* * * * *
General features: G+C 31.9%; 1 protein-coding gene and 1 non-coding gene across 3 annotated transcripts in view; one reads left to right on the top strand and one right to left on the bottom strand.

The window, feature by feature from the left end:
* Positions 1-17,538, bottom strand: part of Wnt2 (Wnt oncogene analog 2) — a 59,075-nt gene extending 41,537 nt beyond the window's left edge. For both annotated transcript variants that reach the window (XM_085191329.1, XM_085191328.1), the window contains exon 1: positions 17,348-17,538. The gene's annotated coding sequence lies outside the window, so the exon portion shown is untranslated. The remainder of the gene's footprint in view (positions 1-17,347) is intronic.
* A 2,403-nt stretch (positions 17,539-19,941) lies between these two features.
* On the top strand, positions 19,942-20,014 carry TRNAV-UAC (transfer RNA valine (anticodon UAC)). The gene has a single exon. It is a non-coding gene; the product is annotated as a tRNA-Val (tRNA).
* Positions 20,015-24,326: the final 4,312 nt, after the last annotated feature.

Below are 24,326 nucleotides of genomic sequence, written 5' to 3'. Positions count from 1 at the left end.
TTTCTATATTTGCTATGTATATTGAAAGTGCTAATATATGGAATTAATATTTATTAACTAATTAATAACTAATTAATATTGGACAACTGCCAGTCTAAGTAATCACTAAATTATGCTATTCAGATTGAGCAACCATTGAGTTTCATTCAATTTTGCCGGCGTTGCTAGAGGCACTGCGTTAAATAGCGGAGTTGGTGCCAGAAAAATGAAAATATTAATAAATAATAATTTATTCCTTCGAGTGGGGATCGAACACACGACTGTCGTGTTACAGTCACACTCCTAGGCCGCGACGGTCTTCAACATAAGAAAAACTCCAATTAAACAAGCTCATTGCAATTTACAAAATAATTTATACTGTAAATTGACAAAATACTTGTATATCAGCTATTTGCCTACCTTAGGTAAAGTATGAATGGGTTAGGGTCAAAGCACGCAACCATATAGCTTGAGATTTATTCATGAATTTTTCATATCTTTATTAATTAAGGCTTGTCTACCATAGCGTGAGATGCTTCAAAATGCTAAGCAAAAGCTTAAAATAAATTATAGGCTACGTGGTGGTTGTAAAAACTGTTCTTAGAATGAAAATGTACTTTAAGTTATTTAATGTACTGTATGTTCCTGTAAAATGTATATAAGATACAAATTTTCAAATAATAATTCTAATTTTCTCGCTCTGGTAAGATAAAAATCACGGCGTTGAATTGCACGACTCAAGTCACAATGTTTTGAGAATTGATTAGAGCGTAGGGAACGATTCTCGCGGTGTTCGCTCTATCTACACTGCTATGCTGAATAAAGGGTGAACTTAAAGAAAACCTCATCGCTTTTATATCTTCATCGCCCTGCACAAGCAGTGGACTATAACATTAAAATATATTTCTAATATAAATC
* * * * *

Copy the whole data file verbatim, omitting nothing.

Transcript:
General features: G+C 31.9%; 1 protein-coding gene and 1 non-coding gene across 3 annotated transcripts in view; one reads left to right on the top strand and one right to left on the bottom strand.

The window, feature by feature from the left end:
* Positions 1-17,538, bottom strand: part of Wnt2 (Wnt oncogene analog 2) — a 59,075-nt gene extending 41,537 nt beyond the window's left edge. For both annotated transcript variants that reach the window (XM_085191329.1, XM_085191328.1), the window contains exon 1: positions 17,348-17,538. The gene's annotated coding sequence lies outside the window, so the exon portion shown is untranslated. The remainder of the gene's footprint in view (positions 1-17,347) is intronic.
* A 2,403-nt stretch (positions 17,539-19,941) lies between these two features.
* On the top strand, positions 19,942-20,014 carry TRNAV-UAC (transfer RNA valine (anticodon UAC)). The gene has a single exon. It is a non-coding gene; the product is annotated as a tRNA-Val (tRNA).
* Positions 20,015-24,326: the final 4,312 nt, after the last annotated feature.

Below are 24,326 nucleotides of genomic sequence, written 5' to 3'. Positions count from 1 at the left end.
TTTCTATATTTGCTATGTATATTGAAAGTGCTAATATATGGAATTAATATTTATTAACTAATTAATAACTAATTAATATTGGACAACTGCCAGTCTAAGTAATCACTAAATTATGCTATTCAGATTGAGCAACCATTGAGTTTCATTCAATTTTGCCGGCGTTGCTAGAGGCACTGCGTTAAATAGCGGAGTTGGTGCCAGAAAAATGAAAATATTAATAAATAATAATTTATTCCTTCGAGTGGGGATCGAACACACGACTGTCGTGTTACAGTCACACTCCTAGGCCGCGACGGTCTTCAACATAAGAAAAACTCCAATTAAACAAGCTCATTGCAATTTACAAAATAATTTATACTGTAAATTGACAAAATACTTGTATATCAGCTATTTGCCTACCTTAGGTAAAGTATGAATGGGTTAGGGTCAAAGCACGCAACCATATAGCTTGAGATTTATTCATGAATTTTTCATATCTTTATTAATTAAGGCTTGTCTACCATAGCGTGAGATGCTTCAAAATGCTAAGCAAAAGCTTAAAATAAATTATAGGCTACGTGGTGGTTGTAAAAACTGTTCTTAGAATGAAAATGTACTTTAAGTTATTTAATGTACTGTATGTTCCTGTAAAATGTATATAAGATACAAATTTTCAAATAATAATTCTAATTTTCTCGCTCTGGTAAGATAAAAATCACGGCGTTGAATTGCACGACTCAAGTCACAATGTTTTGAGAATTGATTAGAGCGTAGGGAACGATTCTCGCGGTGTTCGCTCTATCTACACTGCTATGCTGAATAAAGGGTGAACTTAAAGAAAACCTCATCGCTTTTATATCTTCATCGCCCTGCACAAGCAGTGGACTATAACATTAAAATATATTTCTAATATAAATC